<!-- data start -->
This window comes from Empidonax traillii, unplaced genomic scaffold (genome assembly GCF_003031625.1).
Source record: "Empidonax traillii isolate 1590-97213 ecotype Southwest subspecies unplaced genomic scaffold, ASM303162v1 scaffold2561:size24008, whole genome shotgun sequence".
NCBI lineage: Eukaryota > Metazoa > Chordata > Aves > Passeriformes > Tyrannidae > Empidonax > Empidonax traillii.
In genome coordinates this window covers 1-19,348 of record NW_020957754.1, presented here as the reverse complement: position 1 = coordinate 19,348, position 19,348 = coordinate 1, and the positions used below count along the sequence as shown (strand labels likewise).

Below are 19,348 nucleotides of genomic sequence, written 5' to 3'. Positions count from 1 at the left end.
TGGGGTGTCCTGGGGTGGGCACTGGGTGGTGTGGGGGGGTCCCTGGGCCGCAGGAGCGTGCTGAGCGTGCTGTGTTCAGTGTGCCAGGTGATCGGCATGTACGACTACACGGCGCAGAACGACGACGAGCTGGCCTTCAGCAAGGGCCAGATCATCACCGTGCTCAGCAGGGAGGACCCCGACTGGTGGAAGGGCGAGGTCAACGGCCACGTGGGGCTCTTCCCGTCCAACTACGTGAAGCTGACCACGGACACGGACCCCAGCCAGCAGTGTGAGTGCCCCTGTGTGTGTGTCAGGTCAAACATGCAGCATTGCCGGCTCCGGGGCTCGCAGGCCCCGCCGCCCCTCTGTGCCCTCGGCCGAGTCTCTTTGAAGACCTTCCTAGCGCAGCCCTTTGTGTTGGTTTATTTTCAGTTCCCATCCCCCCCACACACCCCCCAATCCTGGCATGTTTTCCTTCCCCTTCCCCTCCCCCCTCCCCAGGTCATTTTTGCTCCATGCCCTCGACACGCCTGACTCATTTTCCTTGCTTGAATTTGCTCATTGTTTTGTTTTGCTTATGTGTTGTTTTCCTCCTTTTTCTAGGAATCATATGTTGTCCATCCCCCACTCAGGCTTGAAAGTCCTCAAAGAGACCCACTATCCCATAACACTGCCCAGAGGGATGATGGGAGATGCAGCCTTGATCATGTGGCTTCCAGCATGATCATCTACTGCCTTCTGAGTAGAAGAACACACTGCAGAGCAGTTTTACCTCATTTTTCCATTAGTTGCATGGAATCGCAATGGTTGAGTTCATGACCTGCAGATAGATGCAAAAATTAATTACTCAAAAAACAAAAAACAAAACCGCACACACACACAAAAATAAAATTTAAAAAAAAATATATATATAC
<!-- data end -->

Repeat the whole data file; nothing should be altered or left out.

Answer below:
This window comes from Empidonax traillii, unplaced genomic scaffold (genome assembly GCF_003031625.1).
Source record: "Empidonax traillii isolate 1590-97213 ecotype Southwest subspecies unplaced genomic scaffold, ASM303162v1 scaffold2561:size24008, whole genome shotgun sequence".
NCBI lineage: Eukaryota > Metazoa > Chordata > Aves > Passeriformes > Tyrannidae > Empidonax > Empidonax traillii.
In genome coordinates this window covers 1-19,348 of record NW_020957754.1, presented here as the reverse complement: position 1 = coordinate 19,348, position 19,348 = coordinate 1, and the positions used below count along the sequence as shown (strand labels likewise).

Below are 19,348 nucleotides of genomic sequence, written 5' to 3'. Positions count from 1 at the left end.
TGGGGTGTCCTGGGGTGGGCACTGGGTGGTGTGGGGGGGTCCCTGGGCCGCAGGAGCGTGCTGAGCGTGCTGTGTTCAGTGTGCCAGGTGATCGGCATGTACGACTACACGGCGCAGAACGACGACGAGCTGGCCTTCAGCAAGGGCCAGATCATCACCGTGCTCAGCAGGGAGGACCCCGACTGGTGGAAGGGCGAGGTCAACGGCCACGTGGGGCTCTTCCCGTCCAACTACGTGAAGCTGACCACGGACACGGACCCCAGCCAGCAGTGTGAGTGCCCCTGTGTGTGTGTCAGGTCAAACATGCAGCATTGCCGGCTCCGGGGCTCGCAGGCCCCGCCGCCCCTCTGTGCCCTCGGCCGAGTCTCTTTGAAGACCTTCCTAGCGCAGCCCTTTGTGTTGGTTTATTTTCAGTTCCCATCCCCCCCACACACCCCCCAATCCTGGCATGTTTTCCTTCCCCTTCCCCTCCCCCCTCCCCAGGTCATTTTTGCTCCATGCCCTCGACACGCCTGACTCATTTTCCTTGCTTGAATTTGCTCATTGTTTTGTTTTGCTTATGTGTTGTTTTCCTCCTTTTTCTAGGAATCATATGTTGTCCATCCCCCACTCAGGCTTGAAAGTCCTCAAAGAGACCCACTATCCCATAACACTGCCCAGAGGGATGATGGGAGATGCAGCCTTGATCATGTGGCTTCCAGCATGATCATCTACTGCCTTCTGAGTAGAAGAACACACTGCAGAGCAGTTTTACCTCATTTTTCCATTAGTTGCATGGAATCGCAATGGTTGAGTTCATGACCTGCAGATAGATGCAAAAATTAATTACTCAAAAAACAAAAAACAAAACCGCACACACACACAAAAATAAAATTTAAAAAAAAATATATATATAC